# Minimal number of moves before castling in 960 chess

As you know, in chess 960, in the initial position, the king lies between the two rooks. Here are also the rules for castling. The question is:

For a starting position position P, let n(P) be the minimal number of moves the Whites need to legally castle in the King wing. How many position are there such that n(P)=1? n(P)=2? And so one.

There are cases where we can castle at the first move (when the King is in f1 and the rook in g1).

There are other extreme case: King in b1, rook in c1; then we have to make space.

Maybe some engines can solve the question.

• If you can count you can work out the answer yourself. There are only 960 positions to consider. The clue is in the name. – Brian Towers Aug 29 '19 at 17:39
• Yes, but 1. I am mathematician, so I can count :). 2. Since I am a mathematician, I am lazy so I would like to know whether there are general principles which would avoid to count. And how n(P) is distributed. – Davide Giraudo Aug 29 '19 at 20:17
• @DavideGiraudo : 1.I am mathematician, so I can count (...) 2. Since I am a mathematician, I am lazy : I could name several counterexamples for both claims ! – Evargalo Aug 30 '19 at 10:17
• Is n(P) the minimal number of moves before White can castle if he plays alone, or in any possible game (I.e. Black can help)? – Evargalo Aug 31 '19 at 6:32
• Ah I missed this aspect. I am interested in the minimum in any possible game so like the example of your answer shows, black can help to make space by taking a pawn in the second row. In this way, they do not have to spend a time. – Davide Giraudo Aug 31 '19 at 8:17

The three first steps:

There are 90 positions where n(P)=1

For White to be able to castle short at once, he needs to have Kf1, Rg1 in the initial position. Then there are 5 possible spots from the second rook, 3 for one bishop and 2 for the other one, and finally 3 remaining spots for the queen. The knights go to the last two spots.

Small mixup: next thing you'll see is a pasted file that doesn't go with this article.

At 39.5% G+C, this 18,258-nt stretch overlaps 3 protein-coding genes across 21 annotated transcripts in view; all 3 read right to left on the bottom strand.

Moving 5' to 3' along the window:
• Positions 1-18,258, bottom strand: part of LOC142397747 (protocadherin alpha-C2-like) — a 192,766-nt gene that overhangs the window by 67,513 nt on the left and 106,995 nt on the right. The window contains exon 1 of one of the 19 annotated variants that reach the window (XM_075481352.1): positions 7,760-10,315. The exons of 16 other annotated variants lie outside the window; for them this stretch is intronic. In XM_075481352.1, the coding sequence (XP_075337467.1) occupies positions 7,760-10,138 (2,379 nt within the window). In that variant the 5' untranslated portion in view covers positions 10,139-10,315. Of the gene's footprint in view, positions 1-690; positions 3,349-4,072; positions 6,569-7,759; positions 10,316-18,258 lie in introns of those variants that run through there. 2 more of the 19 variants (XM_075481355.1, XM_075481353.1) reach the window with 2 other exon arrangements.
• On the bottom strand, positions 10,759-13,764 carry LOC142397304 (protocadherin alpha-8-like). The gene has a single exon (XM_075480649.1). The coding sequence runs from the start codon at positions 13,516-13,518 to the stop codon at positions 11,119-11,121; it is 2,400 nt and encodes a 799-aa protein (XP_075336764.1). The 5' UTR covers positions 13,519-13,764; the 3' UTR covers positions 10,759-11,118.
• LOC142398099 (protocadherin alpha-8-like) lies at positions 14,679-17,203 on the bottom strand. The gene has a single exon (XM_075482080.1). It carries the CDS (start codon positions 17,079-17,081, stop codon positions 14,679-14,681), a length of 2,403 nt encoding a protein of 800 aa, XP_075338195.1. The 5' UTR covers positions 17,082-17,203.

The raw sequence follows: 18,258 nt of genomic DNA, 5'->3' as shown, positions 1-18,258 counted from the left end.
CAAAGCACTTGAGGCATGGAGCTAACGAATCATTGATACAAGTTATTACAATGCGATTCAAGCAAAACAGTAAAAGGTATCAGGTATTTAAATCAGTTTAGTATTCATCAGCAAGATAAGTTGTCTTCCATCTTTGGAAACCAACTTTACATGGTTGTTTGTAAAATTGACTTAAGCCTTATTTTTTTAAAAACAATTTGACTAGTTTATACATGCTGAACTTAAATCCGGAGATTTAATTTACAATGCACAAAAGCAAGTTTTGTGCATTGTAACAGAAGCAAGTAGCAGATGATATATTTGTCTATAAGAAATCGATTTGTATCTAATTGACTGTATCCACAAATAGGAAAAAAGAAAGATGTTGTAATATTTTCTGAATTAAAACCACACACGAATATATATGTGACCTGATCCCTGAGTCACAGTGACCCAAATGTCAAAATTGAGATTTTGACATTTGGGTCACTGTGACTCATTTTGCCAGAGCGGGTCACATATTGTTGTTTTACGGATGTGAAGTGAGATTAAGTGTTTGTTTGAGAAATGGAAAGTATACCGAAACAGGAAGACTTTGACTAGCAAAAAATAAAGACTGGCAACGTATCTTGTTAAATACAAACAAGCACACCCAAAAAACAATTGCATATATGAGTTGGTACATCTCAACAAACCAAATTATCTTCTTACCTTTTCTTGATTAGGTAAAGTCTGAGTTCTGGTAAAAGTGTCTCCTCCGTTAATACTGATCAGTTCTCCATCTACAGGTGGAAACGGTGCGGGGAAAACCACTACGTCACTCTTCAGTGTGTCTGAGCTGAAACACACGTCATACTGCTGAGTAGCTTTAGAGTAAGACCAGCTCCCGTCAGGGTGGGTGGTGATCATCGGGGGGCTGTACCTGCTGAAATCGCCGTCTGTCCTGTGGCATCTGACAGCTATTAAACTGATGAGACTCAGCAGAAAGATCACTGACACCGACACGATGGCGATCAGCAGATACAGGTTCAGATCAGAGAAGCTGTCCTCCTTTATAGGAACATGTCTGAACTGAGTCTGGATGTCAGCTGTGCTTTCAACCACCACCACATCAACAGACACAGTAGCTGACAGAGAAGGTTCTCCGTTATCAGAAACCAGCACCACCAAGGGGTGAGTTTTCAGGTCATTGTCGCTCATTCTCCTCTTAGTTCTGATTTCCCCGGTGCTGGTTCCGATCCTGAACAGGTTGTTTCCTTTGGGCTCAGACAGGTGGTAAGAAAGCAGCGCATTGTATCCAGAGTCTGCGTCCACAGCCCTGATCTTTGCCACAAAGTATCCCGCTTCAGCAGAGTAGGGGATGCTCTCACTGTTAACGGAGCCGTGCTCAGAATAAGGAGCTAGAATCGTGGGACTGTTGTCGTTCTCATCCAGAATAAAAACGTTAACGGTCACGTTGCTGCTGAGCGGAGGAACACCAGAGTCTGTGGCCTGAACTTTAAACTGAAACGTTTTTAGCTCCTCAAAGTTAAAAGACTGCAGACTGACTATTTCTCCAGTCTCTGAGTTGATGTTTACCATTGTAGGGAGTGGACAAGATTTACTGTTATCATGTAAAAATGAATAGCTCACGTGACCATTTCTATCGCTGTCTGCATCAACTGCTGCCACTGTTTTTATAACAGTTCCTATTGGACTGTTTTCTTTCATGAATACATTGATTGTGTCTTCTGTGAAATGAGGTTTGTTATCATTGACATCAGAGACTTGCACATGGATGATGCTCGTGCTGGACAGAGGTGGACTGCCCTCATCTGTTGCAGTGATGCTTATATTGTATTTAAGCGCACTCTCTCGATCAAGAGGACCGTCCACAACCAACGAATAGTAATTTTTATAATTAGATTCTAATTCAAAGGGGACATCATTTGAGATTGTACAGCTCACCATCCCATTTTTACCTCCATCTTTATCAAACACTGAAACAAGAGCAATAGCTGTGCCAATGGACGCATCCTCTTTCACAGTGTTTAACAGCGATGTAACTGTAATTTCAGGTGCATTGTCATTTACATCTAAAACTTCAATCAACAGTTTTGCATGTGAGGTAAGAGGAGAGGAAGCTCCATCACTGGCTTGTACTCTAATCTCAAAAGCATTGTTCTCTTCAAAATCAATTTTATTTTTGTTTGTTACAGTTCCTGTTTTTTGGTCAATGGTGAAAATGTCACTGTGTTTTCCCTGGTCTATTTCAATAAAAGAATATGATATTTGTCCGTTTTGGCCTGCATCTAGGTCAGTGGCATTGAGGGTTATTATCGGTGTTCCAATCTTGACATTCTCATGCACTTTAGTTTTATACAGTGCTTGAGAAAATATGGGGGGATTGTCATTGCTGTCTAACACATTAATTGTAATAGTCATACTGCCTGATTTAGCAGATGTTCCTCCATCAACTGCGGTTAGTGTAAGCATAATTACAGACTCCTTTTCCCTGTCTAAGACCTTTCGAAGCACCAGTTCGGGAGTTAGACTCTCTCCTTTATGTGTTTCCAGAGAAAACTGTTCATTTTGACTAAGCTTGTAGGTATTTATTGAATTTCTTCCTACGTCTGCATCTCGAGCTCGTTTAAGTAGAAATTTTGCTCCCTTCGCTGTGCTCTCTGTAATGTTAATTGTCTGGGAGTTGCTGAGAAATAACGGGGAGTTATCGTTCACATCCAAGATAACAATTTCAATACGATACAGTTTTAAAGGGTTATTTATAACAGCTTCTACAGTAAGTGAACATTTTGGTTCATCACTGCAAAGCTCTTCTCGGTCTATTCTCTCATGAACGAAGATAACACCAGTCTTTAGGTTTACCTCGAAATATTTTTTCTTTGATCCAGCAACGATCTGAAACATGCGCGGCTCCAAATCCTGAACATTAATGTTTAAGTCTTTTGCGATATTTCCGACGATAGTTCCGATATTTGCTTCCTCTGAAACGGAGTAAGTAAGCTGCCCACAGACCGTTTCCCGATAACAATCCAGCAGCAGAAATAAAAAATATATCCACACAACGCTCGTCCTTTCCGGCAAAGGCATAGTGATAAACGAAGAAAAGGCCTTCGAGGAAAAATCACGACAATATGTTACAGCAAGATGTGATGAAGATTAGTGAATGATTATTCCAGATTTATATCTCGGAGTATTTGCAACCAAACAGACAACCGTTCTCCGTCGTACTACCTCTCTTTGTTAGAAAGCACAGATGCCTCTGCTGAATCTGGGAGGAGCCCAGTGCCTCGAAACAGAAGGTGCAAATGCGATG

There are 64 positions where n(P)=2

36 of them with Kf1, Ng1, Rh1: White can play 1.Nf3 or 1.Nh3 and 2.0-0

28 of them with Rg1, Nf1, Ke1: White can play 1.Ng3 or 1.Ne3 and 2.0-0

There are 242 positions where n(P)=3 please double-check this part

Here are the different configurations and the number of relevant positions:

xxxxxQKR 18
xxxxxBKR 36
xxxxxRKR 18
xxxxxKQR 18
xxxxxKBR 24
xxxxKNNR 8
xxxKNNRx 6
xxxKNRNx 6
xxxKRNNx 6
xxKRxNNx 4
RKRxBNNx 2
xxxxKBRx 24
xxxxKQRx 18
xxxxKRBx 36
xxxxKRQx 18

Total:242

Once we reach n(P)=4, we cannot ignore Black's play anymore: for instance, QNRNKBBR looks like it should have n=5, but actually it has n=4 because of the sequence 1.f4 b5 2.Bxa7 Qxg2 3.Bxg2 Nc6 4.0-0. Counting by hand becomes too fastidious and hazardous: a software program is needed.

On the other hand, after clarification by the OP, I believe 7 to be the maximum value of the function P->n(P).

If Black wasn't allowed to "help" we could build only 2 positions with n(P)=9; Here is one, the other is similar with RKBBNNQR on the first rank.

In a series problem where White plays alone he would need 9 moves in order to castle. But since Black moves are taken into account, White actually can castle on move 7 from that diagram if the game goes something like 1.b3 d5 2.Qa3 Qe6 3.Nb2 Qxe2 4.Nd3 Qxf2 5.Bxf2 Nc6 6.Be2 0-0-0 7.0-0.